Crisis Management in Anesthesiology is an important resource on my library shelf. I came across the first edition of this book when I graduated from anesthesia residency in 1995. The title was enticing, and I was motivated by a desire to improve my skills as a clinician in challenging and complex settings. It was the first book I had seen that detailed the cognitive processes of the anesthesia provider—something not explicitly taught in residency programs at the time. My original copy is full of dog-eared pages and underlined and starred passages. The book contained a catalog of critical events in anesthesiology, which I used as an efficient and high-value study tool for the American Board of Anesthesiology oral examinations. A few years later, I became the Director of our Department’s new anesthesia simulation center and was given the task of teaching crisis management to our residents. This book became the “bible” for our efforts.
Why did it take 20 yr to produce a second edition? Classic teaching suggests that scientific discoveries take an average of 17 yr to become widely implemented in clinical practice. The principles of crisis management are based in the social sciences, which are often viewed skeptically by the medical profession. Medical practice has certainly evolved in the last two decades, with an increased emphasis on patient safety and teamwork in healthcare settings. The proliferation of anesthesia simulation centers has provided a setting for structured teaching of crisis management. In 2009, the American Society of Anesthesiologists created a network of endorsed simulation centers to provide simulation training that allows American Board of Anesthesiology diplomates to earn points to fulfill the American Board of Anesthesiology’s Maintenance of Certification in Anesthesiology Part 4 requirements.
Crisis Management in Anesthesiology is divided into two sections. The first section, titled Basic Principles of Crisis Management in Anesthesiology contains four chapters. The first chapter explores fundamental aspects of the dynamic decision-making process during intraoperative anesthesia care. The best figure of the entire book (figure 1–4) is in this chapter and displays a model of the anesthesia provider’s cognitive processes during complex intraoperative decision-making. This diagram is worthy of extensive review and reflection, as it illustrates the interplay of different levels of mental activity such as paying attention to data streams, predicting future states, and prioritizing problems and activities.
The second chapter addresses the principles of anesthesia crisis resource management (ACRM). The authors describe how they adapted the principles of crew resource management in the aviation industry to the field of anesthesiology and chose the term ACRM. The generic crew resource management acronym is now widely used in healthcare team settings. The authors point out that although the “C” in ACRM stands for “crisis,” the principles of ACRM include prevention of crises and apply in noncrisis situations as well. I would consider this chapter as the “meat and potatoes” of the book in terms of its practical, day-to-day use in the perioperative setting.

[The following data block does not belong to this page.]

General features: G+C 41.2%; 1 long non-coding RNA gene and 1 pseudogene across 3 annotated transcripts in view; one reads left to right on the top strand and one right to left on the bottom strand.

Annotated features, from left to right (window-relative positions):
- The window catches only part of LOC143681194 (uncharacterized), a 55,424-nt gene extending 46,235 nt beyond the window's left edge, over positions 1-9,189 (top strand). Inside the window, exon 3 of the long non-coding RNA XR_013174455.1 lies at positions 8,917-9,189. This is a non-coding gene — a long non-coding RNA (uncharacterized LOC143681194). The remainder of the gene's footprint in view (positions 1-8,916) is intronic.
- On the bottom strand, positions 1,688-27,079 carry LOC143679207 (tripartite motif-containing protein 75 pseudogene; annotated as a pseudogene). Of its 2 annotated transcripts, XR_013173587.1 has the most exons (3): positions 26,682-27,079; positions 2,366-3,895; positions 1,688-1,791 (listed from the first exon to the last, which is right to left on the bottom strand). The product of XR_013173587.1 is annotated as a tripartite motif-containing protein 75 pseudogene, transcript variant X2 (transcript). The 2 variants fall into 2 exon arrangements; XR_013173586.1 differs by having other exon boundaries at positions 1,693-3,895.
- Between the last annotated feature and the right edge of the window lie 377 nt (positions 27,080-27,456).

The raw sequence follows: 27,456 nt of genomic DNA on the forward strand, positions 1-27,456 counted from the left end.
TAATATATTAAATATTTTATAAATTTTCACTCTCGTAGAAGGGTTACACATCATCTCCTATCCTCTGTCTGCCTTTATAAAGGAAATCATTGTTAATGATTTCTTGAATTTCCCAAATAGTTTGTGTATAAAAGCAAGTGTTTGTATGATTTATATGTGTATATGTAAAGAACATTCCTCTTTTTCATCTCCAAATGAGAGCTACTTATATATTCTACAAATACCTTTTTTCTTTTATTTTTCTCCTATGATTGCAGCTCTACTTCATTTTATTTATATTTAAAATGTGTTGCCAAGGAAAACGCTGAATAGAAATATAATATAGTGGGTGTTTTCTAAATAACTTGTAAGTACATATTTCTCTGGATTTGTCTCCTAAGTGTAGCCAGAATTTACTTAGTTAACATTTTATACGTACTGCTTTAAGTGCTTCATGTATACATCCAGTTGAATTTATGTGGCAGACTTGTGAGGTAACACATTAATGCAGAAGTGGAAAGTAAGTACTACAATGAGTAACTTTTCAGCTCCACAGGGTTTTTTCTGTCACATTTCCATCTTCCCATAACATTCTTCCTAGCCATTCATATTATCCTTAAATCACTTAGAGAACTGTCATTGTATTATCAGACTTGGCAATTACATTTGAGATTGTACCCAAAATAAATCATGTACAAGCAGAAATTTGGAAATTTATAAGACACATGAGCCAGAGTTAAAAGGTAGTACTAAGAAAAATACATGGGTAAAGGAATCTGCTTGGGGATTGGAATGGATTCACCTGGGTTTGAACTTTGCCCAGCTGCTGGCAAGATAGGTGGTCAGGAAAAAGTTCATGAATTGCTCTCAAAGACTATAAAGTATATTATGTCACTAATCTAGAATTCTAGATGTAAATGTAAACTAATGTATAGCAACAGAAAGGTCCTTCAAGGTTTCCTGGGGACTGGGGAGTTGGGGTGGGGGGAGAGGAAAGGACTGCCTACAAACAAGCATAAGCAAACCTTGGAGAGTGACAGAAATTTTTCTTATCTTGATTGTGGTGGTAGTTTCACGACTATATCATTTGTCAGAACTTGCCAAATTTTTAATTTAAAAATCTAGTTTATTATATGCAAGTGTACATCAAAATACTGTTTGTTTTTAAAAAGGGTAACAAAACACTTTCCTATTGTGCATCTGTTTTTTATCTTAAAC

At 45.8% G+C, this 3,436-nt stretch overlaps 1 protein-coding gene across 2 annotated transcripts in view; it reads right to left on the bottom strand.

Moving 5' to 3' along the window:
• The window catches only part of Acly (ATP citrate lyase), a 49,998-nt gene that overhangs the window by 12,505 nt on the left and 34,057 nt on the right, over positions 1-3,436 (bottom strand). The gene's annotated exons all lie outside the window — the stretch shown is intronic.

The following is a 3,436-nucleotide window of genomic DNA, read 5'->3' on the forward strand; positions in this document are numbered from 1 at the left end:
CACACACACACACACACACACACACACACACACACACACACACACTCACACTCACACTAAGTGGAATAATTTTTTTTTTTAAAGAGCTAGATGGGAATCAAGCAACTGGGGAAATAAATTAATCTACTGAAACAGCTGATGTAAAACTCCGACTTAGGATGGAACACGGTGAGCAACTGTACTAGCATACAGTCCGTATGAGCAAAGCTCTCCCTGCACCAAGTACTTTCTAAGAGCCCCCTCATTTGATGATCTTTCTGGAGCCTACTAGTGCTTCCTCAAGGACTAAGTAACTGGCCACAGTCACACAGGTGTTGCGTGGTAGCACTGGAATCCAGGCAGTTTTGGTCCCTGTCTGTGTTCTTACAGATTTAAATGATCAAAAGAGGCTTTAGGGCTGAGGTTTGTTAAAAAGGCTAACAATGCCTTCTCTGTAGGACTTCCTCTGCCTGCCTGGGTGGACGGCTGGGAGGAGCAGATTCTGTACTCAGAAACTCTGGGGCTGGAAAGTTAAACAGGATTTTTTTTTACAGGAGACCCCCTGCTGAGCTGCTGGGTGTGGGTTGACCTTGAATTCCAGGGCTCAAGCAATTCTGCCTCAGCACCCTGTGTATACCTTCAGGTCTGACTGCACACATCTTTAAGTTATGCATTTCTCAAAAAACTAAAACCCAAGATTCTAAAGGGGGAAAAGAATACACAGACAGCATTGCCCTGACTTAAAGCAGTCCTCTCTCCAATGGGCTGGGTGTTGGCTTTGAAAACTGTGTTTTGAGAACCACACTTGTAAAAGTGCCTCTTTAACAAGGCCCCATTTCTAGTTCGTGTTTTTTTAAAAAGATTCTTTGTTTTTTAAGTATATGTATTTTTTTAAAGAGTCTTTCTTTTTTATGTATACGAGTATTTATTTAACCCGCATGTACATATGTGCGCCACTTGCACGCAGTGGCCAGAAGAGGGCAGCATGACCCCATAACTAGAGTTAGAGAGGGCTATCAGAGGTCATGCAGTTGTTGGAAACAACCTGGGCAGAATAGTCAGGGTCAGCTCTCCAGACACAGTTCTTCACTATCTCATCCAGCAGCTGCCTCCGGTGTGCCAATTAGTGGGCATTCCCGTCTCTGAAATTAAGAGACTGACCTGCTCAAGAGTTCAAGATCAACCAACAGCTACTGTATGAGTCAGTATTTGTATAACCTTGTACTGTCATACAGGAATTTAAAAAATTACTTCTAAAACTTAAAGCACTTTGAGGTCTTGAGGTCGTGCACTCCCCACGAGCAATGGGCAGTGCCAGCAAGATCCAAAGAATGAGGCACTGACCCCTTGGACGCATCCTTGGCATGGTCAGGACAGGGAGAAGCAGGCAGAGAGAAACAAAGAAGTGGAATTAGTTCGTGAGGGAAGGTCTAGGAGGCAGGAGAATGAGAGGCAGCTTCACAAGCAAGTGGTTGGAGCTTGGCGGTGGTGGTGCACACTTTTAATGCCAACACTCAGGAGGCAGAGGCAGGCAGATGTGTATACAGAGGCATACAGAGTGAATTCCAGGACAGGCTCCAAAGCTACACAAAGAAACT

The third and fourth chapters are new to this edition. These chapters, which address teaching ACRM and debriefing, were added because the authors heard from many readers of the first edition who had a strong interest in teaching these skills, often with the use of simulation. If you are new to teaching crisis management, reading these chapters will provide a sound framework from a group of authors with a tremendous wealth of experience and passion for this material.
The second section of the book is titled Catalog of Critical Events in Anesthesiology. There are nine chapters addressing the following categories of events: generic, cardiovascular, pulmonary, metabolic, neurologic, equipment, cardiac anesthesia, obstetric, and pediatric. A total of 99 events are covered, with a standard format consisting of the name and definition of the event, etiology, typical situations, prevention, manifestation, similar events, management, and complications. The authors point out that the formatting of this section was not optimized for use as a cognitive aid during clinical patient care, although they refer readers to the Stanford Anesthesia Cognitive Aid Group Emergency Manual for Anesthesia (http://emergencymanual.stanford.edu/), which is composed of 23 cognitive aids that have enhanced graphic design with increased attention to usability in the clinical setting.
Crisis Management in Anesthesiology includes full access to the text and figures at the ExpertConsult.com Web site and on most mobile devices using the Inkling platform. A major advantage of the electronic version is the ability to immediately link to other chapters, which is very handy in the “similar events” part of the critical events section of the book. In addition, references with a PubMed ID can be accessed to open the PubMed abstract and full text link, if available.
Who should buy this book? The authors state in the Preface that they wrote it for everyone who administers anesthesia, from trainees to experienced practitioners. I have to say that I enthusiastically agree! I have some advice for how I believe a trainee should use this book. Read the first chapter once and the second chapter many times throughout your training. Print out figure 1–4 and discuss it with a teacher after any complex patient care encounter. In the catalog of critical events, read the generic and equipment event chapters early in your training and review the other events as they pertain to your patients. For more experienced practitioners, I would strongly recommend this book as a way to reflect on your current practices in the care of complex patients and challenging situations and to motivate, inspire, and teach others to do the same.